Entrées, sides & concert

It is a dilemma that divides all music lovers in New York, a perpetual interrogation among socialites: shall one eat before or after a concert? Knowing that in NY most shows begin at 8pm, having dinner before is irrefutably too early (no way – even though US restaurants start to fill at 6pm). And eating after brings the risk of having bags under your eyes for the rest of week.

Julia Villagra found the solution. This vivacious thirty-year-old, who graduated from Boston University with a degree in music and is now working for a quantitative trading firm on Wall Street, launched Tertulia in 2011. Tertulia is a regular music series that transforms various NY restaurants into concert venues for an evening. It is chamber music in the intimate setting of a restaurant – you feel like a VIP.
As it is (of course) inconceivable to have the cacophony of dishes clashing with a Bach movement, everything is smoothly orchestrated and music pieces are played between courses. You wait for the musicians with cocktails and an amuse-bouche. A Brahms sonata before appetizers. A Strauss concerto between the meat course and tiramisu. And you finish on a high note with a Mozart symphony.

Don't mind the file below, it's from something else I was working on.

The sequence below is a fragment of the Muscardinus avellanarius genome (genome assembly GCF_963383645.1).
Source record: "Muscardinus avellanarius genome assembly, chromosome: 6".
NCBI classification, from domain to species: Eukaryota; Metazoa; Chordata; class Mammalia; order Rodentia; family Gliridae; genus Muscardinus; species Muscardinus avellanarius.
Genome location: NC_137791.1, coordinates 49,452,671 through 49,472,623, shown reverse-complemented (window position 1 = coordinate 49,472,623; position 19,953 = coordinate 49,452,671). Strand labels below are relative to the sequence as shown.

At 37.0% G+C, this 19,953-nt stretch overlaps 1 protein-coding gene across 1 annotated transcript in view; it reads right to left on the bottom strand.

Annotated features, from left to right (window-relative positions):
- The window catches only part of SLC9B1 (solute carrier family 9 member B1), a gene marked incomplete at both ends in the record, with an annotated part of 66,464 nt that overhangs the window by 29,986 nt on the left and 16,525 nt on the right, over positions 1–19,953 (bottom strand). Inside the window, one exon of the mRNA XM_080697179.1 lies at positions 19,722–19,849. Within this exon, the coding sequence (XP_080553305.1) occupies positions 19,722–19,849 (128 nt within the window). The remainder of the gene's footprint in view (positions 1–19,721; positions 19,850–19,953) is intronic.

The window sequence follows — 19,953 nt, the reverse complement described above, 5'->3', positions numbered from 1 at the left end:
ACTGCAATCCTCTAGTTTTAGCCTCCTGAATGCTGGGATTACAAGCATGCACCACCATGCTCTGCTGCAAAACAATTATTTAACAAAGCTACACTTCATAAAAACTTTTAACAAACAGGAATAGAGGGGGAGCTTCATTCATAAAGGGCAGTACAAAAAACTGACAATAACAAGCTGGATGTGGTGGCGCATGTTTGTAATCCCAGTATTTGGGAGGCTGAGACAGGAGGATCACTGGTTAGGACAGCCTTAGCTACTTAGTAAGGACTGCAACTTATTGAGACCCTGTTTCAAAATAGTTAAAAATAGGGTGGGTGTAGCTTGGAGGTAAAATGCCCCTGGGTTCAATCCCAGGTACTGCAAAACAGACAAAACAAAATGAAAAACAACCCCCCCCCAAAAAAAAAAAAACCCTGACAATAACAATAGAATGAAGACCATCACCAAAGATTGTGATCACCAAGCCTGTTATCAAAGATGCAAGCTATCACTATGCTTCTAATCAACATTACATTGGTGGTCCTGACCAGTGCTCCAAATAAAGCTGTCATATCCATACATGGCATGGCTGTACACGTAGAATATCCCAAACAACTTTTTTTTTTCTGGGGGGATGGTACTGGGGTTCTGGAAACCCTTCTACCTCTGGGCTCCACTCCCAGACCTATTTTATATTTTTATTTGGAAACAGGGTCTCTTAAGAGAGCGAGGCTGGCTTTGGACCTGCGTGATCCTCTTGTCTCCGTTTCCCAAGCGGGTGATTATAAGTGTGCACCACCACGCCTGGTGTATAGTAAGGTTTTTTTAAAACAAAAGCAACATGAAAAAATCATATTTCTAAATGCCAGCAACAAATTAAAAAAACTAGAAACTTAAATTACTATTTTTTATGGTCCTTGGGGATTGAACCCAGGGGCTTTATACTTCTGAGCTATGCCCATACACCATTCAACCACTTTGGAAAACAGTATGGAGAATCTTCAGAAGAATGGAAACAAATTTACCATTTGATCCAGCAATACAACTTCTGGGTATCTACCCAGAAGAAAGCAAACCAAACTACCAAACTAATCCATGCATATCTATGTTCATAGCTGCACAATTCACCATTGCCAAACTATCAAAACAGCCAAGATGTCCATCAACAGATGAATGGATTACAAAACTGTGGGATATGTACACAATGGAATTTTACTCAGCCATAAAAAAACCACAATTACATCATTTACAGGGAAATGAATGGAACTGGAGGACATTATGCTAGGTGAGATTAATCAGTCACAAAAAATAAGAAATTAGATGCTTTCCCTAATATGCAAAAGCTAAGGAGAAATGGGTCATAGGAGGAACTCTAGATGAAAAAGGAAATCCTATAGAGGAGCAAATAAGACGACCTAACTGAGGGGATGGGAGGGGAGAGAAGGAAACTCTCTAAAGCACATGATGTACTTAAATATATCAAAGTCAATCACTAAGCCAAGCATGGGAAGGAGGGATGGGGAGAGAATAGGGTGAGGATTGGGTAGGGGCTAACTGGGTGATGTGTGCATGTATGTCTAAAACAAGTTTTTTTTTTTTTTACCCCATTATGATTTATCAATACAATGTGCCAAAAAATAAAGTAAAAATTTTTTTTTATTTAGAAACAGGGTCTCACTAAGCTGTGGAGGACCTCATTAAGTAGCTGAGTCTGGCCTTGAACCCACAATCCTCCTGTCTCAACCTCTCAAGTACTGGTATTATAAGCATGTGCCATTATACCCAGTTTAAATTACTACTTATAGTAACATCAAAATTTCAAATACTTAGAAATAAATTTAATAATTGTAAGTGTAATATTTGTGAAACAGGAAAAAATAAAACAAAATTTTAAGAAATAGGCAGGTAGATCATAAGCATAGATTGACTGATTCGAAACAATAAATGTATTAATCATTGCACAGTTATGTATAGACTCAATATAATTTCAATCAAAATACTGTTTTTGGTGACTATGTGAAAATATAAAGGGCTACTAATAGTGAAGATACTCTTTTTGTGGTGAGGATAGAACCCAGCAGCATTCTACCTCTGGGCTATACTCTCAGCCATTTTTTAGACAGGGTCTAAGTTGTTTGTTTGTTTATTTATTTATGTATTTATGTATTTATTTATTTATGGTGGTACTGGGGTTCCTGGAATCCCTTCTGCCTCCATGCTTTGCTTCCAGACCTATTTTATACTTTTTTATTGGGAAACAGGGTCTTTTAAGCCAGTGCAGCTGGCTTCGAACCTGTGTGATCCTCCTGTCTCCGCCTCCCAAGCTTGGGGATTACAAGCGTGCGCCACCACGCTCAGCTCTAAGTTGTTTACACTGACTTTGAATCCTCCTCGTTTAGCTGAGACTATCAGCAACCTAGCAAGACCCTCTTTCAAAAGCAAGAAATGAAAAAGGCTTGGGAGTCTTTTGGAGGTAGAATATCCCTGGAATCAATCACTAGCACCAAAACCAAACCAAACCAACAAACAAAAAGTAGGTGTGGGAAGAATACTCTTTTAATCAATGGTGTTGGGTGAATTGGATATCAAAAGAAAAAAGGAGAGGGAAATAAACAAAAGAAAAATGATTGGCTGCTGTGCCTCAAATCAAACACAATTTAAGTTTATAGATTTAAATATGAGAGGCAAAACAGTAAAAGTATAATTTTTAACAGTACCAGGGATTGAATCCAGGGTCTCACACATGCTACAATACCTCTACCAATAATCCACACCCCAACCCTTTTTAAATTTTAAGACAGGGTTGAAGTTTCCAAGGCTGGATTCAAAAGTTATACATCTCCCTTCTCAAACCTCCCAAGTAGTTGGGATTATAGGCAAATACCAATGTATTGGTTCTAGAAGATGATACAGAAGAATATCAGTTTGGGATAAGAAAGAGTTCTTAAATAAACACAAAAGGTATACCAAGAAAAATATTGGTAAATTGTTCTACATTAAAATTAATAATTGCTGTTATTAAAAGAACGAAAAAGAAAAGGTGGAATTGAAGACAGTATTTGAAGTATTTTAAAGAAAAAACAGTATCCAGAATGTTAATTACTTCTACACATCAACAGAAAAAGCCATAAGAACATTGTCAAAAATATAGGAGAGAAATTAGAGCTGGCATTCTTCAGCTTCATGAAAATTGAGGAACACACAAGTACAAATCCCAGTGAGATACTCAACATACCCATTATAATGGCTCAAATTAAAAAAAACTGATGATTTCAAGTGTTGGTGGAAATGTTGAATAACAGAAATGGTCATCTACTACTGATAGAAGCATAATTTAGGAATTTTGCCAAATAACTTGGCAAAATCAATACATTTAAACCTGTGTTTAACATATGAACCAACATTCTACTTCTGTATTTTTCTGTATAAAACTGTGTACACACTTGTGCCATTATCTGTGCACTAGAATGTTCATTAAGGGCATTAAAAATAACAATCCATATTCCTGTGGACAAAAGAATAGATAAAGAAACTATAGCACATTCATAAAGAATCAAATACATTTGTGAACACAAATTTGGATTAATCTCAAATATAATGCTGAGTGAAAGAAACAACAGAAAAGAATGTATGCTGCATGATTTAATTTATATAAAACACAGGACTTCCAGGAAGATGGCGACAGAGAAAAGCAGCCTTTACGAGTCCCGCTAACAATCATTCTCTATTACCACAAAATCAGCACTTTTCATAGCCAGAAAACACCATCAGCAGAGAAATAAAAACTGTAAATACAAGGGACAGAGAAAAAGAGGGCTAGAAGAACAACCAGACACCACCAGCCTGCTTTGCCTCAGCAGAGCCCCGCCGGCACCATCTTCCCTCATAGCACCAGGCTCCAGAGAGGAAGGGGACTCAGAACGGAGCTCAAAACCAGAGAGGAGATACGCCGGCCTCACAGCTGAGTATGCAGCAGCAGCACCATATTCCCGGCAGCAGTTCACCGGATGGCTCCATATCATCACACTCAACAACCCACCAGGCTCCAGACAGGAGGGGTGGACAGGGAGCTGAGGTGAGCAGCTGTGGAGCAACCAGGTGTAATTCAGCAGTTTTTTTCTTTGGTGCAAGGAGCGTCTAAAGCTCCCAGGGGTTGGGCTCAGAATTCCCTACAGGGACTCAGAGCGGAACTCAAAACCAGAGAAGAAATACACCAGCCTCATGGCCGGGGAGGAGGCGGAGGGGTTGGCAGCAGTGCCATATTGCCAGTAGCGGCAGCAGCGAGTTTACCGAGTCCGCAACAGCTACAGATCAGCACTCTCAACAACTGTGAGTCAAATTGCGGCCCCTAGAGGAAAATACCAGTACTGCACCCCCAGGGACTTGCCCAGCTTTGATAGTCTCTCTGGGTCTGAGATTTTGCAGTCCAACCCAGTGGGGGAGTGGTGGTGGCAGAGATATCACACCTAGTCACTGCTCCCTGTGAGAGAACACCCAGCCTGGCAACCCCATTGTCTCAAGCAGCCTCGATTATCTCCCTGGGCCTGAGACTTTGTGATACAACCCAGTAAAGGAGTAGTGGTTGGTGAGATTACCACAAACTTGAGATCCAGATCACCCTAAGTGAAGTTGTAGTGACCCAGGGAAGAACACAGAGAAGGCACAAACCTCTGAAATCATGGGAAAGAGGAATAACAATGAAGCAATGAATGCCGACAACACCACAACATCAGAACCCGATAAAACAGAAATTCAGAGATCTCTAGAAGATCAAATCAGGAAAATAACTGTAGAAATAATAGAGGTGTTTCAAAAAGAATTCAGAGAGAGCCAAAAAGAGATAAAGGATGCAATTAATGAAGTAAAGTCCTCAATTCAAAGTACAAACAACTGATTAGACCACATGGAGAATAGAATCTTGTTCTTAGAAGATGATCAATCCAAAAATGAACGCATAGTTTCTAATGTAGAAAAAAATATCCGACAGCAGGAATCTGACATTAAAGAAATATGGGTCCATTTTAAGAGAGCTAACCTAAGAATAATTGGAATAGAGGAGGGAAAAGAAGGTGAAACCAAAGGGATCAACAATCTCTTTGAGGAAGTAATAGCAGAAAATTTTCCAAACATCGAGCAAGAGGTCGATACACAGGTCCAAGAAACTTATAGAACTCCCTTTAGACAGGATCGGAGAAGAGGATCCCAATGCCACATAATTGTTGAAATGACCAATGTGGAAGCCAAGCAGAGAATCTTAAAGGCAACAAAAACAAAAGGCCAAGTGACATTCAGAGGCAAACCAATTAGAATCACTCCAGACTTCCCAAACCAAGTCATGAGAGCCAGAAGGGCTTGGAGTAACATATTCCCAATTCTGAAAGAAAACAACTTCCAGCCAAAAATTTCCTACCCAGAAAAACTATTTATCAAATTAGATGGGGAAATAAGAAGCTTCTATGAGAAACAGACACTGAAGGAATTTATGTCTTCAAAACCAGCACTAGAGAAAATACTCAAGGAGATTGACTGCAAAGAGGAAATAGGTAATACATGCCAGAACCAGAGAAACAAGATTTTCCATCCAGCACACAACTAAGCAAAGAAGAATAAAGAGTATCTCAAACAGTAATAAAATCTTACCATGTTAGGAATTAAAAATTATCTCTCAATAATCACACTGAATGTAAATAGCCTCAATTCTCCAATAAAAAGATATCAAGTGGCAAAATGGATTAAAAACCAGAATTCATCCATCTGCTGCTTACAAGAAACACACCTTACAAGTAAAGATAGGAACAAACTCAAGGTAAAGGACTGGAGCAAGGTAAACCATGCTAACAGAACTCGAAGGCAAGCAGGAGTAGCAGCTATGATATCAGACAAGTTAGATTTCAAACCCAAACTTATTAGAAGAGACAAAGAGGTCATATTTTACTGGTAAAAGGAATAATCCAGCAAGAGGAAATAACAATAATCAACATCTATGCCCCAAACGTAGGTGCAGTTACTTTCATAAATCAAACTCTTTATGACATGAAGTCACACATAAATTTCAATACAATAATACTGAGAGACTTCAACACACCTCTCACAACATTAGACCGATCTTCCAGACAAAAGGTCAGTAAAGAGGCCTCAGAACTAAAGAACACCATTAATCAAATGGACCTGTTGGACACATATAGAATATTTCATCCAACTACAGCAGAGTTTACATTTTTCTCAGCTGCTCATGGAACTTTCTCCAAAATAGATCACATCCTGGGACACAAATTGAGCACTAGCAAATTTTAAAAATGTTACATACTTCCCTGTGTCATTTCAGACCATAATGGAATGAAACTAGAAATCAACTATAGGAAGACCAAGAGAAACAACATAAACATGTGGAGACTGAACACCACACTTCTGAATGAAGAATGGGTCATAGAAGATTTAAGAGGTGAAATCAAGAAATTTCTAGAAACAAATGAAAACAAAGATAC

At the end of the performance you can meet and mingle with the musicians around a nightcap. That’s the concept of Tertulia: creating proximity with the artists. The whole idea is to break the conformity and solemnity of elite concert halls (often too codified, fixed, rigid) and to make classical music more accessible. Julia Villagra and co-artistic director James Austin Smith have put together an appetizing program for this new 2016-2017 season. From the monuments of classical music to more contemporary compositions, from a violin solo to the performance of an opera singer: you will find something that sounds right to you in their eclectic program. A delightful way to get initiated to classical music.


September 12th 2016: Decoda
Venue: Cubana Social – 70 North 6th Street, Williamsburg

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